Michele Bachmann, evangelical feminist?
June 27th, 2011
06:09 PM ET

Michele Bachmann, evangelical feminist?

By Dan Gilgoff, CNN.com Religion Editor

(CNN) - If Hillary Clinton, the woman who came closest to becoming a major party presidential nominee, is a feminist icon, could something similar be said of Michele Bachmann, who officially launched her presidential campaign on Monday?

Bachmann is seldom described in those terms; the conservative Minnesota congresswoman and Tea Party darling might cringe at the feminist label.

But some religion and politics experts say that she exemplifies an evangelical feminism that is producing more female leaders in Christian nonprofits, businesses, and education and politics, even as more traditional gender roles prevail in evangelical homes and churches.

“It’s not that evangelical feminism is entirely new,” says R. Marie Griffith, director of the John C. Danforth Center on Religion & Politics at Washington University in St. Louis. “But this lack of fear going into top positions of power is new and astonishing and exciting for this segment of the population.”

Though evangelical women have long been involved in political activism, including helping to lead the temperance movement and campaigning for and against women's right to vote, seeking the White House is a more recent and dramatic step.

“It’s a trend that was started by Sarah Palin,” Griffith said, referring to the former Alaska governor, who was the Republican vice presidential nominee in 2008.

D. Michael Lindsay, a scholar who has studied evangelical leaders, says that evangelical feminism largely followed the trend in secular feminism, even if it was delayed by a decade or so.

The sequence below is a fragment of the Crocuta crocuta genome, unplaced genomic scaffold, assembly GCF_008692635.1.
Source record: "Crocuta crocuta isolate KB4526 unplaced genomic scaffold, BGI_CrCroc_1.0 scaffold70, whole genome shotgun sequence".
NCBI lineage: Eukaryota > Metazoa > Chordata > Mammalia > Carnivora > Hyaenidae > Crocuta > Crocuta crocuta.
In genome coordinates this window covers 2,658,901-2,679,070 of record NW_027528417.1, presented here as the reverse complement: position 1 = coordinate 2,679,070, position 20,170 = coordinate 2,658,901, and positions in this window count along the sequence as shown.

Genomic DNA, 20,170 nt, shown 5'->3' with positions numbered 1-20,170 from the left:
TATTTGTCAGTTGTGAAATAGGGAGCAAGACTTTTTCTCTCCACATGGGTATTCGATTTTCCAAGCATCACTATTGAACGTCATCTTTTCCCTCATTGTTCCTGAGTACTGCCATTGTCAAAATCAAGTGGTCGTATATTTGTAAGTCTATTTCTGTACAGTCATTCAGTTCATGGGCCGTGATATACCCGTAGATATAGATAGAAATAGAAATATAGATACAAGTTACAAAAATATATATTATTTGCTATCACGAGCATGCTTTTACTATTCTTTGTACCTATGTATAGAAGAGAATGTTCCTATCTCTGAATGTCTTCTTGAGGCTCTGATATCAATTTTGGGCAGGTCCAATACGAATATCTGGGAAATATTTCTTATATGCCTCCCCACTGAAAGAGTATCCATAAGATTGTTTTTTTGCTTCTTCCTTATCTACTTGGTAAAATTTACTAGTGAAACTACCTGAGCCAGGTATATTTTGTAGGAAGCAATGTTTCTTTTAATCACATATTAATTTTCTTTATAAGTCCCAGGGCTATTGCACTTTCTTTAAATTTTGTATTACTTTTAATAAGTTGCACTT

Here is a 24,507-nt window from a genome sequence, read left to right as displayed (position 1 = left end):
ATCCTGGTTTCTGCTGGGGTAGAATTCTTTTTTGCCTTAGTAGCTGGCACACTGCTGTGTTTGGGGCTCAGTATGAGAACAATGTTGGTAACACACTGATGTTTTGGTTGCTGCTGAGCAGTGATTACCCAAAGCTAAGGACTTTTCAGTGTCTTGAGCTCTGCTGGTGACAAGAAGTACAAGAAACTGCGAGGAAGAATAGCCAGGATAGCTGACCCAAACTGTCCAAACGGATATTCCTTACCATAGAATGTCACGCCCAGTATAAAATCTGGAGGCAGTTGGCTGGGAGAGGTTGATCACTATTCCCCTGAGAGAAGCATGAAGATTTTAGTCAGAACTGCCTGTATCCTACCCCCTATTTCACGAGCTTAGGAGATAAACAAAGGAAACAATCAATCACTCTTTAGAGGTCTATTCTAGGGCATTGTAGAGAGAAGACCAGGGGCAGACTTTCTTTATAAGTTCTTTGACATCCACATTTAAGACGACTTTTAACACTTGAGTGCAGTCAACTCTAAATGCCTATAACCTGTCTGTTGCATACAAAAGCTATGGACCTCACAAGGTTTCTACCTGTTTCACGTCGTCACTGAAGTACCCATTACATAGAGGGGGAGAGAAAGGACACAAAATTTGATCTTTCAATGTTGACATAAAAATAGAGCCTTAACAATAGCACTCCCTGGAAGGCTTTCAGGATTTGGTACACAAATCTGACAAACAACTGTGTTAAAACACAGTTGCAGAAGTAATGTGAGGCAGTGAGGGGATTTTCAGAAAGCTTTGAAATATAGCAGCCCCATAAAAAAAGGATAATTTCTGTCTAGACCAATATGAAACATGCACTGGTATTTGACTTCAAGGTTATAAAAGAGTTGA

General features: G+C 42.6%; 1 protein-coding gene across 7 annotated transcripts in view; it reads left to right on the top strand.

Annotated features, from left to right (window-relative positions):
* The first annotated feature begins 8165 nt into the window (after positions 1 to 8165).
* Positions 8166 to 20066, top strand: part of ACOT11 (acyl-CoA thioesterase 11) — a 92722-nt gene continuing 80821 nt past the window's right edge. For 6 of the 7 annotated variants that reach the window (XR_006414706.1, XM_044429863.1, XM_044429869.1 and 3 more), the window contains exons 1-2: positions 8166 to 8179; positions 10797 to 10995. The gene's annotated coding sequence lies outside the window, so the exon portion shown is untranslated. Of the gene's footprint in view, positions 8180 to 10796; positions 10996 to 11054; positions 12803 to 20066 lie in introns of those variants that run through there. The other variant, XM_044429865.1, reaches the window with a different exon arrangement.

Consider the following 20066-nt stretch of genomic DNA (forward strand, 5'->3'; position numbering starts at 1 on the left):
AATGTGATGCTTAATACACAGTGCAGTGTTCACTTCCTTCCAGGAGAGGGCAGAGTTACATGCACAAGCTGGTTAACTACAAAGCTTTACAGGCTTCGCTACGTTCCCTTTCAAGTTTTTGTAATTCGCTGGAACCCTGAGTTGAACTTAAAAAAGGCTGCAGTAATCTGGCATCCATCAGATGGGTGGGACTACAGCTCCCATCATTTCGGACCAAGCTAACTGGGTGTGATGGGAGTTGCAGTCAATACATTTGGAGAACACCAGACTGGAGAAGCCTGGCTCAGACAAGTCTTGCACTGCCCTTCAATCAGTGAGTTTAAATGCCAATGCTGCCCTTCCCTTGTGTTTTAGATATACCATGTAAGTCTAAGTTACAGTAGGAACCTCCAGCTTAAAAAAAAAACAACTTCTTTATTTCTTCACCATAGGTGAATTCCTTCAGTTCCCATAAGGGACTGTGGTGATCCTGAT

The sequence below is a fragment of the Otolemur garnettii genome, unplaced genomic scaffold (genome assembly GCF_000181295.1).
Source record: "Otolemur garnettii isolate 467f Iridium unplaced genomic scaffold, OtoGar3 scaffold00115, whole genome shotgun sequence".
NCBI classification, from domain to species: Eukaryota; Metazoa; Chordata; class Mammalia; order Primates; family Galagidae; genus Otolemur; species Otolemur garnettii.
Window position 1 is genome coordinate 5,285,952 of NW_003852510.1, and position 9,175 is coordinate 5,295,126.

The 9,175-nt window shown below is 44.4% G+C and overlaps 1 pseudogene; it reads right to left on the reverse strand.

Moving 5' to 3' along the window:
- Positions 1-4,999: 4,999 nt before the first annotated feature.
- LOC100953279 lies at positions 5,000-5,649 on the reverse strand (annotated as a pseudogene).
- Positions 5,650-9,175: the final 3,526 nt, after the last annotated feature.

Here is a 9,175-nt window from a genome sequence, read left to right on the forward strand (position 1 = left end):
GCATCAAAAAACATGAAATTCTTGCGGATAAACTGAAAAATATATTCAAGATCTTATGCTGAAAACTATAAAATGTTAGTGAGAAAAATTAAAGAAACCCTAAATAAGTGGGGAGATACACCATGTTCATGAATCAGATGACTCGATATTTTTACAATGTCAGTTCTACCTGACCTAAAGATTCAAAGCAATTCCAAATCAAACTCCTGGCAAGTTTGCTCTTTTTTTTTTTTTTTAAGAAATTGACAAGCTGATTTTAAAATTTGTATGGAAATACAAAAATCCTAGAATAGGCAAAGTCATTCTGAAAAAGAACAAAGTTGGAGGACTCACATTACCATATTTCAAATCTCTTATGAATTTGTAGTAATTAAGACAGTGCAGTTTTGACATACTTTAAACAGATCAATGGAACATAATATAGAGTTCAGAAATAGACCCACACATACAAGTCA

“Evangelicals are not traditionally the innovators in gender roles, so they’re not going to be at the vanguard,” says Lindsay, who was recently appointed president at Gordon College and who wrote the book Faith in the Halls of Power. “But they also don’t trail too far behind.”

Lindsay says that evangelical feminism took off in the 1980s, pointing to Ronald Reagan tapping Elizabeth Dole, a Christian with strong connections in the evangelical world, to be his secretary of transportation as one example.

George W. Bush, meanwhile, appointed evangelical women to top roles in his presidential administration, including Karen Hughes as a top adviser and Condoleezza Rice as secretary of state.

At the same time, there are distinctions between evangelical and secular feminism. Many female evangelical leaders, for instance, talk of being called by God to pursue professional careers.

“This idea of women being out in the world when they’re doing God’s work – that’s the key,” says Griffith, who is author of God's Daughters: Evangelical Women and the Power of Submission. “You have to be called.”

Bachmann, an evangelical Lutheran, has talked of being called to run for president.

“When I pray, I pray believing that God will speak to me and give me an answer to that prayer, and so that’s what a calling is,” she told CBS News on Sunday, explaining that she had prayed about her decision to seek the presidency. “If I pray, a calling means that I have a sense from God which direction I’m supposed to go.”

Another difference between some evangelical and secular feminists is a public emphasis on motherhood. Bachmann’s political identity is constructed largely around her role as a mother of five kids and her experience of taking in 23 foster children.

Palin, who was raised in the Pentecostal tradition, has also emphasized her role as mother, frequently discussing her children and famously using the term “mama grizzlies” to describe female political candidates for whom she campaigns.